A couple who consented to an entry of judgment on the evidence against them in a negligence claim in order to appeal the evidentiary rulings lost their case in the Indiana Court of Appeals.
Mary Barrix and her husband sued Kristopher Jackson and Graves Plumbing Co. Inc. for negligence after Barrix was involved in a car accident with Jackson while he was in the scope of his employment.
The Barrixes retained neurologist Dr. William Fulton to perform a medical evaluation of Barrix. He concluded Barrix suffered a 1 percent permanent partial impairment because of her ongoing pain. At a 2012 deposition of Fulton – who was unable to testify during trial – the defendants objected to the doctor’s testimony concerning the content of the medical records upon which he based his evaluation of Barrix’s condition. At trial, the defendants also objected to the admissibility of his deposition and the medical records and bills he relied upon.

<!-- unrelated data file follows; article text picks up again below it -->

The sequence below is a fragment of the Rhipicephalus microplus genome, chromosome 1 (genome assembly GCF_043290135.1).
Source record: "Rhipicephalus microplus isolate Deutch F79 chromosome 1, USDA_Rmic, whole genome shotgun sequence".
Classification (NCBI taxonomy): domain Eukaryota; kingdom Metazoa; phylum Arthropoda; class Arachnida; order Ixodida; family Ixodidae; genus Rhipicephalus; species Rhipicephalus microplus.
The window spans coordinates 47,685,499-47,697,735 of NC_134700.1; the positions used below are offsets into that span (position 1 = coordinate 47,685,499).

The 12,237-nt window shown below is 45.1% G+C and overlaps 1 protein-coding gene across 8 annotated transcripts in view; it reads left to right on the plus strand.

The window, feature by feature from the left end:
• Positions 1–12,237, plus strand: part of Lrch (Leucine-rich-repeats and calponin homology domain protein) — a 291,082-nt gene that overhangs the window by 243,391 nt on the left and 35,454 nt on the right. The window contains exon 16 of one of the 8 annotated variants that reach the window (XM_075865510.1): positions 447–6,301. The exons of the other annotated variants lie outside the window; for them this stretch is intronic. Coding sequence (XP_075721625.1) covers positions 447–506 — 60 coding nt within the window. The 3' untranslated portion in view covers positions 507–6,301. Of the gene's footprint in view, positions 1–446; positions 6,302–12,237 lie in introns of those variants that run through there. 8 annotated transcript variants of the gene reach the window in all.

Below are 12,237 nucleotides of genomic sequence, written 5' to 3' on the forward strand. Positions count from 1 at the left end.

After hearing oral argument and the Barrixes’ offer of proof, the trial court sustained the defendants’ objection, at which time the Barrixes rested their case and stated they would appeal the evidentiary ruling. The defendants moved for judgment on the evidence, which the court granted.
The appellate judges affirmed, finding the Barrixes couldn’t show reversible error as a result of the exclusion of Fulton’s deposition testimony from the evidence, and that any such error was invited. The Barrixes never directed the trial court to specific portions of the testimony that may have been admissible without the admission of prior doctors’ opinions and diagnoses, Judge L. Mark Bailey wrote.
In addition, the court didn’t abuse its discretion when it excluded Barrix’s medical bills from evidence, and the plaintiffs failed to submit even the minimal amount of evidence required to avoid entry of judgment on the evidence in this case.
“Rather than seek a continuance or an interlocutory appeal, the Barrixes, through counsel, effectively consented to entry of judgment on the evidence against them in order to appeal the trial court’s evidentiary rulings. Here, the strategy worked to their peril,” he wrote.